Sunday, June 23, 2024
HomeAndroidAndroid Custom Font For Entire Application using Android Studio

Android Custom Font For Entire Application using Android Studio


In this Android custom font article, we will look at how to apply custom font for the entire Application.

Here I am taking the project of my previous article on FirebaseUI and cloning it to apply custom font to that application. The entire code for this tutorial is made available as a separate Github project. You can clone/download.from the following link:github source code link for android custom font sample application

1. Declare a class to Override Fonts:

We declare a class to override the fonts. Here I’ve named it as

package com.coderefer.firebasedatabaseexample.util;
import android.content.Context;
import java.lang.reflect.Field;
* Created by vamsi on 06-05-2017 for Android custom font article
public class FontsOverride {
public static void setDefaultFont(Context context,
String staticTypefaceFieldName, String fontAssetName) {
final Typeface regular = Typeface.createFromAsset(context.getAssets(),
replaceFont(staticTypefaceFieldName, regular);
protected static void replaceFont(String staticTypefaceFieldName,
final Typeface newTypeface) {
try {
final Field staticField = Typeface.class
staticField.set(null, newTypeface);
} catch (NoSuchFieldException e) {
} catch (IllegalAccessException e) {

Here I’ve declared the above class as final so that no other subclasses can be created for it so that we are restricting the concept of inheritance for this class.

[adinserter block=”8″]

2. Placing the required android custom font in our Application:

The font I am going to use is Raleway.ttf which is an open source font which can be acquired at the following link.

Create an assets folder by changing our android perspective to project and navigating to src > main and right click on main and select new > Folder > Assets Folder

Now create a sub folder in assets folder named fonts and place Raleway.ttf in fonts folder.

Now the total directory for the fonts folder will be src > main > assets > fonts > Raleway.ttf

[widget id=”text-3″]

3. Declare /Modify Application Subclass:

Android Application is the base class in Android that maintains Global Application State. We can write a subclass extending Application class and declare it in our AndroidManifest.xml‘s <application> tag. Android os will initialize the Application class or its subclass before any other classes when the process for your application/package is created. For more on Android Application class, you can visit the following link.

Here I am creating a class named that extends Application class and add the following code to it:

package com.coderefer.firebasedatabaseexample;
import com.coderefer.firebasedatabaseexample.util.FontsOverride;
* Created by vamsi on 06-05-2017 for android custom font article
public class CustomFontApp extends Application {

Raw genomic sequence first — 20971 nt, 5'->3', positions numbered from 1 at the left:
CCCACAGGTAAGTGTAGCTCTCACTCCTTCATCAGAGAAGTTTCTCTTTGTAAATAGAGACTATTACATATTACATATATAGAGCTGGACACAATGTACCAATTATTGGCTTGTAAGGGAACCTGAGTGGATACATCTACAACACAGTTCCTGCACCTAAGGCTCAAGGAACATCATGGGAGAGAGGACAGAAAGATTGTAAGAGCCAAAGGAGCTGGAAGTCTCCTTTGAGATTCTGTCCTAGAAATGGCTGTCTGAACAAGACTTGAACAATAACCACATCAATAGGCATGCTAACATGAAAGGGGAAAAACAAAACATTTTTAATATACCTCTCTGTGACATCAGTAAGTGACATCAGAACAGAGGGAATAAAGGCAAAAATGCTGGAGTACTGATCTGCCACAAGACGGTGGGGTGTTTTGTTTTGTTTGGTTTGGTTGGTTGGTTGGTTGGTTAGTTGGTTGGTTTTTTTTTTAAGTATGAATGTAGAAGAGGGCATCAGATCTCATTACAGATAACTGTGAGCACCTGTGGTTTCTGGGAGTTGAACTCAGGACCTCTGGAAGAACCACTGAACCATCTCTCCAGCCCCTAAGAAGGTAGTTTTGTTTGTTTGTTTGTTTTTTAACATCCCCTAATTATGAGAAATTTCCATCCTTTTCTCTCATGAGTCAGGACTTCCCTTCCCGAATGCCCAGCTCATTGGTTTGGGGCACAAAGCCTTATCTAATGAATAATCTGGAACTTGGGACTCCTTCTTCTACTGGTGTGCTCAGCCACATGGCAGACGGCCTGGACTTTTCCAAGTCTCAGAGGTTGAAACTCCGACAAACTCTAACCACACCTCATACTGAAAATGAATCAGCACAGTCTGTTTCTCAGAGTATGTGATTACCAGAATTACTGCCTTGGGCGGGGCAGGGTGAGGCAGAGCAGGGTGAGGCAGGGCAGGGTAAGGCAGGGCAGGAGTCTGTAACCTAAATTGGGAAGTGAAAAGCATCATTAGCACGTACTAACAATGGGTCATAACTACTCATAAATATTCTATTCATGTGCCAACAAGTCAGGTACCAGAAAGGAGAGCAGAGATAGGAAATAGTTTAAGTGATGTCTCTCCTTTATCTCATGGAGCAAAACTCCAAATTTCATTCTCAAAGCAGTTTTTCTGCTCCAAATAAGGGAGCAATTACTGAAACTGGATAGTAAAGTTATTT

public void onCreate() {
FontsOverride.setDefaultFont(this, "DEFAULT", "fonts/raleway.ttf");
FontsOverride.setDefaultFont(this, "MONOSPACE", "fonts/raleway.ttf");
FontsOverride.setDefaultFont(this, "SERIF", "fonts/raleway.ttf");
FontsOverride.setDefaultFont(this, "SANS_SERIF", "fonts/raleway.ttf");

If your app already contains a subclass that extends application, then modify that class by adding the following lines of code to it.

[adinserter block=”8″]

4. Declare the application tag in Android Manifest:

<?xml version="1.0" encoding="utf-8"?>
<manifest xmlns:android=""
<action android:name="android.intent.action.MAIN"/>
<category android:name="android.intent.category.LAUNCHER"/>

5. Apply typeface to styles.xml:

Now we will add the following line to our styles.xml so that the typeface will be applicable to our entire application.

<item name="android:typeface">monospace</item>

Now my styles.xml will look like:

<resources> <!– Base application theme for Android Custom Font –>
<style name="AppTheme" parent="Base.Theme.AppCompat.Light.DarkActionBar"> <!– Customize your theme here. –>
<item name="android:typeface">monospace</item>
<item name="colorPrimary">@color/colorPrimary</item>
<item name="colorPrimaryDark">@color/colorPrimaryDark</item>
<item name="colorAccent">@color/colorAccent</item>
</style> <!–Defining colors for TextInputLayout's EditText–>
<style name="TextLabel" parent="TextAppearance.AppCompat"> <!– Hint color and label color in FALSE state –>
<item name="android:textColorHint">#9575cd</item>
<item name="android:textSize">20sp
</item> <!– Label color in TRUE state and bar color FALSE and TRUE State –>
<item name="colorAccent">@color/colorAccent</item>
<item name="colorControlNormal">#9575cd</item>
<item name="colorControlActivated">@color/colorAccent</item>

view raw


hosted with ❤ by GitHub

Now run the app to see that the Android custom font is applied to the entire application!

[adinserter block=”8″]


Please enter your comment!
Please enter your name here

This site uses Akismet to reduce spam. Learn how your comment data is processed.


3 Sum | Leetcode #15 | 100 Days of Code Day 10

Today we are going to solve 3 Sum - our first Medium Level Array problem from Coderefer DSA Sheet. If you are new to this...

Best Time to Buy and Sell Stock – Day 7 | 100 Days of Code

Welcome to Day 7 of 100 Days of Code where today we solve yet another most frequently asked easy array problem called - Best Time...

Contains Duplicate – Day 8 | 100 Days of Code

Welcome to Day 8 of 100 Days of Code and today we are going to solve yet another easy-level problem - Contains Duplicate as part...

Two Sum – Day 6 | 100 Days of Code

Welcome to Day 6 of 100 Days of Code where we solve the most frequently asked Easy level Array problem - Two Sum. Let us...

Follow us


Most Popular